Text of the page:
Interview with Yoga sensation Natasha Noel
“To just give hope. Hope that you are not alone, that whatever situation you are in, however horrible, you will come out if it. A better version of you. And if you allow time to heal you, you will understand that everything happens for a reason and that you survived and then you start living again.”
These lines would exactly summarise 23 year old Natasha Noel’s life. A life that has seen her battle a troubled childhood, sexual abuse and a terrible knee injury. A life where she overcame it all to become one of the most celebrated Yogini’s on Instagram as she preaches self-love and life lessons through her own experiences.
Losing her mother when she was just three and half years, Natasha’s childhood was traumatic. From being abused as a child, she had a tough time and admits that self victimisation was her best friend in her growing years. However she did manage to complete her schooling from Jamnabai Narsee school and bachelor’s in Arts, majoring in English literature from Sophia college. When she was 17 she took to dance and is trained in Jazz, Ballet and contemporary dance forms. “Dance was what saved me. It made me believe in my art and made me believe in myself again, like I was worth something. It was my catharsis, I would allow myself to feel an emotion during my choreography and dance away the sadness, anger, lust, pain tears and happiness, feelings I usually always suppressed think I always needed to be strong,” she reminisces. But a major fall in her second year of college when she was advised a week of rest that she did not heed caused her a major problem. “When I got my knee injury and the doctor told me I could never dance again that was the first time I ever experienced heart break. The first time I ever experienced the love of my life being snatched away from and depression started creeping upwards only to consume me again.”
Solace in Yoga
A year and a half during her injury, when she was scrolling through Instagram she saw pictures of yogini’s so commendable things with their body and saw pure strength which she realized she wanted too. “I wanted to be strong. I started replicating the physical aspects and realised that was easier because my body had the flexibility but I was still sad. That is when I started using the Internet for the good, I watched yoga videos and the satsangs by mooji on YouTube and read books on Osho and Swami Vivkananada. For the first time I realised that I was the seed I planted by myself for a positive well being and self love. And after three months I joined the Yoga institute for me to understand and accept my being and for one to just stop blaming myself.” She got her formal training certificate from The Yoga Institute, Santacruz East, a second teachers training course in Ashtaga Vinyasa Yoga from Mysore and an Osho Rose meditation Teacher Training course. Currently, Natasha teaches a special form of Yoga, called the Yoga-Dance with each class themed around a subject in Mumbai. So I ask her how hard was it to self train in yoga and she admits it was difficult, mentally. “To make yourself get up every day and go on the mat to exercise was hard. Also if it was to meditate or do pranayama; those were harder for me because I had to do absolutely nothing and I just had to witness myself and for me that was scary. To remove all the masks that I build over the years and to be authentic was the biggest challenge.” Each day, Natasha posts videos or pictures of her practicing asanas on Instagram with the main motive of reaching out to a wider audience and spreading the practice. Helping people through Yoga, to overcome their fears, body related issues and break the ideal-body myth.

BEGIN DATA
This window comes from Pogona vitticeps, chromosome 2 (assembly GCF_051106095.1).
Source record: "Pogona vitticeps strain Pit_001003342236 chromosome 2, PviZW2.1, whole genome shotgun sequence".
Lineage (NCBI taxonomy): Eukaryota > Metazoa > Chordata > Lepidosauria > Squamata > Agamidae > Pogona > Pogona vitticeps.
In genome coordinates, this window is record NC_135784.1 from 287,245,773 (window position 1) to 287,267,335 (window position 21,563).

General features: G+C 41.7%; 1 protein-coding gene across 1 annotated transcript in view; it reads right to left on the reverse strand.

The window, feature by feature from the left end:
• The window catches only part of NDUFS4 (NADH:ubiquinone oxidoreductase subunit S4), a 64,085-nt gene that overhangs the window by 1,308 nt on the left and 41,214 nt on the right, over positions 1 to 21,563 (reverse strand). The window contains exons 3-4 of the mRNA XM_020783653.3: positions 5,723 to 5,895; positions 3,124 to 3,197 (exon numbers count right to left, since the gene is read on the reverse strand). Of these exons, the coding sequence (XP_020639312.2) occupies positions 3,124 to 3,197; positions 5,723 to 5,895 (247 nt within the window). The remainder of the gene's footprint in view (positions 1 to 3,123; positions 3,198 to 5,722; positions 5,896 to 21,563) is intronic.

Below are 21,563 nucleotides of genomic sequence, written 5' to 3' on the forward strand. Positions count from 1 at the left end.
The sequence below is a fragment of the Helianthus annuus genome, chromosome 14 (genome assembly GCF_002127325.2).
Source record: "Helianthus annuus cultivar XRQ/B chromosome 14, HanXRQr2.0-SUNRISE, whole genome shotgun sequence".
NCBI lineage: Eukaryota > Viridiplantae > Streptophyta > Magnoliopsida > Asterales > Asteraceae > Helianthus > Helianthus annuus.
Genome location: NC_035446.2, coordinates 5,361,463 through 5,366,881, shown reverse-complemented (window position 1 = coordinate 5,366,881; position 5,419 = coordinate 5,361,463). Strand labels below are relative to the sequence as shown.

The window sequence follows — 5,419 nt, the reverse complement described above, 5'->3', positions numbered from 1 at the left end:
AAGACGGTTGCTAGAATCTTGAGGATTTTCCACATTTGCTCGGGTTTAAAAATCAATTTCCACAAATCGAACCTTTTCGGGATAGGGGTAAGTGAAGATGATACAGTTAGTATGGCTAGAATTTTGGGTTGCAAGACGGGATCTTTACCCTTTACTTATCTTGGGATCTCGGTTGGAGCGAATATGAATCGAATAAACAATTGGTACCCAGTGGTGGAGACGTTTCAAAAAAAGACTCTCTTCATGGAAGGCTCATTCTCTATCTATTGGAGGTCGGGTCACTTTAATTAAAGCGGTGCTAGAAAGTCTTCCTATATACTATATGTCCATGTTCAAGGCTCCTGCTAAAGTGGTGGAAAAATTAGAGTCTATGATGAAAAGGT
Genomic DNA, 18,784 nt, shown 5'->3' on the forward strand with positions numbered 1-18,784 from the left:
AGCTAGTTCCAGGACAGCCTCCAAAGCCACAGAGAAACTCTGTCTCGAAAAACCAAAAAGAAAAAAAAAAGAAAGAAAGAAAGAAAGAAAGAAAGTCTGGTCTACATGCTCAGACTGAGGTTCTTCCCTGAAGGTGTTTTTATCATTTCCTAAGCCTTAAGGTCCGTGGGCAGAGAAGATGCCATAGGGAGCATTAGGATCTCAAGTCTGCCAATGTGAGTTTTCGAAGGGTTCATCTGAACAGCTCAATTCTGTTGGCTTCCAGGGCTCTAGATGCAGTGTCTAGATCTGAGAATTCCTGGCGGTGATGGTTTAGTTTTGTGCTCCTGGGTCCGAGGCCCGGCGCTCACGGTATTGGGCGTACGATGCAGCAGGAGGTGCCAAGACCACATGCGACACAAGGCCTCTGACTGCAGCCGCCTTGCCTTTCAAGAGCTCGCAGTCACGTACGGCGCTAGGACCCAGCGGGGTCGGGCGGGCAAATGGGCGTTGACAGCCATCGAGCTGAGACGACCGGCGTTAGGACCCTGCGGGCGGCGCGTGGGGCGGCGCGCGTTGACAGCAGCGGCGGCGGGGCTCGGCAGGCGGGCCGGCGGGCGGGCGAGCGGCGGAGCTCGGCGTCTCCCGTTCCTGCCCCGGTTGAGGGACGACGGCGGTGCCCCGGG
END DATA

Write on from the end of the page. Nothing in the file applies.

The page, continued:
For someone who was admittedly always a shy child, she was always a people pleaser because she wanted to be loved by all to fill the void in her life. She admits that her mother has inspired her for always teaching her to be humble and do things she is passionate about. “She always told me ‘Natasha, you can do whatever or be whoever you want in life, if you want to be a sweeper, make sure you be the best sweeper.’ I live by those words every day and it keeps me grounded to always remember where I have come from.” Natasha is candid and admits that she is honestly grateful for all the experiences she has gained. She says also that it is important that people who are abused must learn to talk about it. “I know you think it is shameful and I know you think no one will understand and you feel filthy, unwanted and un- loveable. So you keep the secret like an unlucky truth that eats you from inside. You have repressed the emotions and any trigger will spill out all the negativity and trust issues will come in the way of all your relationships. Therapy helped me over come a lot of issues and not get stuck in the rut of insecurities and self loathing.” Natasha is a firm believer of the fact that the world needs positivity and love for humanity to heal. “I always believed that I do not fit in this world, but then I released that I was born to help change the world. Life is challenging you can just be comfortable all your life or take the leap of faith and dare to believe in your dreams. And one of my dreams is to travel the world and spread my light in whatever way possible,” she signs off.
This story appeared in the Jan 28, 2017 issue of Deccan Herald Living here.